Today at the Texas State Capitol, electors will cast their votes for president of the United States. The expectation, of course, is that they will vote for the candidate who won the state’s popular vote, President-elect Donald Trump.
As most of us know, on Election Day we don’t exactly cast our ballots for a candidate. We vote for who will be among the state’s 38 electors in the Electoral College. Because more Texans voted for Republican Donald Trump, the electors will be folks chosen by the Republican Party of Texas.
“Electors make some sort of pledge when they accept the job from their party, because there is a party slate of electors,” said George Edwards, a Texas A&M political science professor and Electoral College expert. “So, there is an expectation the electors will support the candidate of that party.”
Edwards stresses that this is an expectation, not a rule. The electors may have made a pledge to the party, but Edwards says the U.S. Constitution has different ideas about what electors can do.
“At the time of the writing of the Constitution there were no political parties. States didn’t vote as blocks necessarily,” Edwards said. “So, they expected the electors to be mediators between the public and the selection of the president, and they expected them to exercise discretion.”
Some Texas electors want to use that discretion this year. Some say they aren’t going to vote for Donald Trump.
Critics call these electors “faithless electors.” They call themselves “Hamilton electors.”
One of the electors not voting for Trump is Art Sisneros.
He told The Texas Standard a few weeks ago that at first he didn’t know this is what the founders’ had in mind.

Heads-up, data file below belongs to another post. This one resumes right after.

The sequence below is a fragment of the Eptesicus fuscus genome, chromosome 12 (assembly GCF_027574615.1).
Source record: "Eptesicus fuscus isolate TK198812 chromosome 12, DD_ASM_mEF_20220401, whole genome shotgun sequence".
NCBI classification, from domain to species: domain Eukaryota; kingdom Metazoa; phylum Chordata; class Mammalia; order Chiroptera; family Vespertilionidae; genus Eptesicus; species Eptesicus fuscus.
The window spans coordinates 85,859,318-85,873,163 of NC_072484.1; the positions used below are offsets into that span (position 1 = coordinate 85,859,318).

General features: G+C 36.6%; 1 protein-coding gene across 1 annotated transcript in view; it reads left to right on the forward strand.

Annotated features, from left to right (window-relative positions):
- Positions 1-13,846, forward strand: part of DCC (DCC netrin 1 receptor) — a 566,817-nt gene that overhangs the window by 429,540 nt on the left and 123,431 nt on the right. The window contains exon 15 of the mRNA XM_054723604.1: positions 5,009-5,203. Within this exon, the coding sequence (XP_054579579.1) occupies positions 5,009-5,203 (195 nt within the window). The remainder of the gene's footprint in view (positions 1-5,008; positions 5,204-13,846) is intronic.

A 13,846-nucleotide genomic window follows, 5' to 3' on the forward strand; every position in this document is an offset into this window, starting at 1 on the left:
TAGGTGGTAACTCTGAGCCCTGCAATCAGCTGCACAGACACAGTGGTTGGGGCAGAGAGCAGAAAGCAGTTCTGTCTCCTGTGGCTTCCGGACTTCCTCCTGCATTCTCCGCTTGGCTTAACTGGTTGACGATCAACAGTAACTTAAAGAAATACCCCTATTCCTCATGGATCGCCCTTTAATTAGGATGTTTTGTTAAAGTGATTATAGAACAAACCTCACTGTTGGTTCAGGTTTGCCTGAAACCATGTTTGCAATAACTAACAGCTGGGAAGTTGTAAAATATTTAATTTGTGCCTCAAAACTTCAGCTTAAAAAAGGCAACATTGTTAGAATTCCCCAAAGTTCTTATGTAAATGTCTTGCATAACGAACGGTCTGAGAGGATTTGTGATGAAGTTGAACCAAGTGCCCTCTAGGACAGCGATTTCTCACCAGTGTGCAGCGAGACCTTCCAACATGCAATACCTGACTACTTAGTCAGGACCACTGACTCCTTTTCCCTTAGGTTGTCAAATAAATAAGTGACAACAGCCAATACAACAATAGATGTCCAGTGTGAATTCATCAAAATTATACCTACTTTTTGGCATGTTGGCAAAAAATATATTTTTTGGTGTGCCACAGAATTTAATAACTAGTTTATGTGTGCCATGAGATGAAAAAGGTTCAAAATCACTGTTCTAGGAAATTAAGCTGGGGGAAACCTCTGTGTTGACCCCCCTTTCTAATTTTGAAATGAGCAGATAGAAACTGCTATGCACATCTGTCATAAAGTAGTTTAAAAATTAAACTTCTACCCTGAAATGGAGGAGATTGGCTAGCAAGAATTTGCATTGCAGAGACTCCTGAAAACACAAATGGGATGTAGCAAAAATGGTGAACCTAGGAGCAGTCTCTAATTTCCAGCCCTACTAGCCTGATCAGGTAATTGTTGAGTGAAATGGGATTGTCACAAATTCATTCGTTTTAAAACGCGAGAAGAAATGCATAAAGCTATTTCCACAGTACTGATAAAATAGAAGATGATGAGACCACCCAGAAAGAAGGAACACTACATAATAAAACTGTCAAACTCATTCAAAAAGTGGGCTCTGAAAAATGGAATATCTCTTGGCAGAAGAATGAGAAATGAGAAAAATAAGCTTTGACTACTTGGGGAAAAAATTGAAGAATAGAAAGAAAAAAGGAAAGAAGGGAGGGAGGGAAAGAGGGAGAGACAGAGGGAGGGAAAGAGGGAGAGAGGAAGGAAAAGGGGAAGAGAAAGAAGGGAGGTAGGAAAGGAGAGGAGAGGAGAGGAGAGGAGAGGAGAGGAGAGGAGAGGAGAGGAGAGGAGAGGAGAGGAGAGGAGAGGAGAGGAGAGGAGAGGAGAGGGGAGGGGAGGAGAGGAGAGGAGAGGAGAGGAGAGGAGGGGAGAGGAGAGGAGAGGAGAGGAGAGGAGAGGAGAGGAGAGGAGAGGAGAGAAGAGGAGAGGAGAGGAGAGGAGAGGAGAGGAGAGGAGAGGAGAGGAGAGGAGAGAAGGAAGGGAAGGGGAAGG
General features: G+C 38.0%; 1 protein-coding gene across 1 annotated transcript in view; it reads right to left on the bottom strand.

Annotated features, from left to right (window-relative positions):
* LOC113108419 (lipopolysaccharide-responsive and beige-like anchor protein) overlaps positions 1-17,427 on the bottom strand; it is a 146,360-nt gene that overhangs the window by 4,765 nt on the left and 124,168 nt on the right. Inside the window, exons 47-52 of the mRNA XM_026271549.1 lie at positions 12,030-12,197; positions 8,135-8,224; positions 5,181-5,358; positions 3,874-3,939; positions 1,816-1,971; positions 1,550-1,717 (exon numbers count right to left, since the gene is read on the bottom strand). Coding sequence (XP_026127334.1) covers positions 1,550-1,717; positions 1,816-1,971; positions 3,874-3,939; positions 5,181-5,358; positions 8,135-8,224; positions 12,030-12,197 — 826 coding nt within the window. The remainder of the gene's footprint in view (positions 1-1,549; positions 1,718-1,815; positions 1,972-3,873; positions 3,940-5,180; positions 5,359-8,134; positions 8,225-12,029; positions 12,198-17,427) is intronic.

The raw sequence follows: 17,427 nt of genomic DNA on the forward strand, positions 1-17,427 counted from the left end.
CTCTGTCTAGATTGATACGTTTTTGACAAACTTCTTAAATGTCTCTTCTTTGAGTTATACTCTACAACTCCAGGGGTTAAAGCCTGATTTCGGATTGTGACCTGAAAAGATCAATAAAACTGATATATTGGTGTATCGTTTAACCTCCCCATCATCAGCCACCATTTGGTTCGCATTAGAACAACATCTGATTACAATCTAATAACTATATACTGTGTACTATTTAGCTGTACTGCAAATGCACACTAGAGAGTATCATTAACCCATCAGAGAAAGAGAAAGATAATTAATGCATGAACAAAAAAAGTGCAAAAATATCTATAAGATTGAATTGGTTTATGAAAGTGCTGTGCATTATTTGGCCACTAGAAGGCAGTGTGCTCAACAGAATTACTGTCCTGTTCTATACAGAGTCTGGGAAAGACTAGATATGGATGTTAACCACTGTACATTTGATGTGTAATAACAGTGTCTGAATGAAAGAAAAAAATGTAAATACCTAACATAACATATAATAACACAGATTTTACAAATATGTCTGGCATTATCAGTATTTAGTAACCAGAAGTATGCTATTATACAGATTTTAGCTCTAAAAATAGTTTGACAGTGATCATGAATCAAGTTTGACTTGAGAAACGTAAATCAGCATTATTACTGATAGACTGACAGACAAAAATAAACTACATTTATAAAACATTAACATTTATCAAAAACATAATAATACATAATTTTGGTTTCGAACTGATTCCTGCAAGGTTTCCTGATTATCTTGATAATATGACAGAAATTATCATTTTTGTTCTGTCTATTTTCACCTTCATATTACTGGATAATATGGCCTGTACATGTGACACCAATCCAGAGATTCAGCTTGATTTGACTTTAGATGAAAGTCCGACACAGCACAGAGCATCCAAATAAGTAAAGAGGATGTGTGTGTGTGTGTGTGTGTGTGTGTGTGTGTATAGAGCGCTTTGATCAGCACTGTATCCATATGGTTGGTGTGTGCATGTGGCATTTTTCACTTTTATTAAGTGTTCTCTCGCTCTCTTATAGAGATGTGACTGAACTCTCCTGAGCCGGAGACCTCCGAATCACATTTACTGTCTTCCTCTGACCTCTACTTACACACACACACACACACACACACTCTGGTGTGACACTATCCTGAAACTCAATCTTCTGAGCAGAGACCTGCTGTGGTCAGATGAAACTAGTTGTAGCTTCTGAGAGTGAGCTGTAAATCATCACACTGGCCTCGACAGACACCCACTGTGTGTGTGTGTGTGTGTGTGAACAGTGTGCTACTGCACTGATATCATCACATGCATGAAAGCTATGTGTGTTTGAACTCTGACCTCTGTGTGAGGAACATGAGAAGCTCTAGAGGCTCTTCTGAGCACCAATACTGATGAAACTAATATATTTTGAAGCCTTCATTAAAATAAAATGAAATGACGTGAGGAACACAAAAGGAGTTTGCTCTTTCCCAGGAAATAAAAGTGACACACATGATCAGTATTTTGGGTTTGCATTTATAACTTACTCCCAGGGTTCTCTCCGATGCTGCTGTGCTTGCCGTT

“I didn’t really understand the original intent and much of the history behind the Electoral College,” he said. “So I began to discover that after I won. I began to discover that after I won. I began to really examine.”
After some examination, Sisneros decided to resign. He says voting for Trump would be a “dishonor to God.”
Christopher Suprun – another Texas elector – wrote an op-ed in The New York Times asking other Republican electors to join him in voting for someone other than Trump.
All this is why state Rep. John Raney, R-Bryan, introduced a bill, House Bill 543, for next year’s session that would fine faithless electors $5,000 for violating their party’s pledge.
“I think it’s important that people who pledge to do something. such as pledge to vote for the nominee of the party, whichever party it might be, that they then follow through and do that,” Raney told KUT.
Other states have similar laws binding electors to the state’s popular vote, but they have never been tested. Edwards says those laws are flat-out unconstitutional.
He also says Raney’s bill won’t really solve a problem. Throughout American history, he says, 99 percent of electors have voted for their party’s nominee.
Edwards says that’s not a sign that electors need stricter rules. He says it’s just a sign that our Electoral College isn’t operating the way our Founding Fathers’ wanted.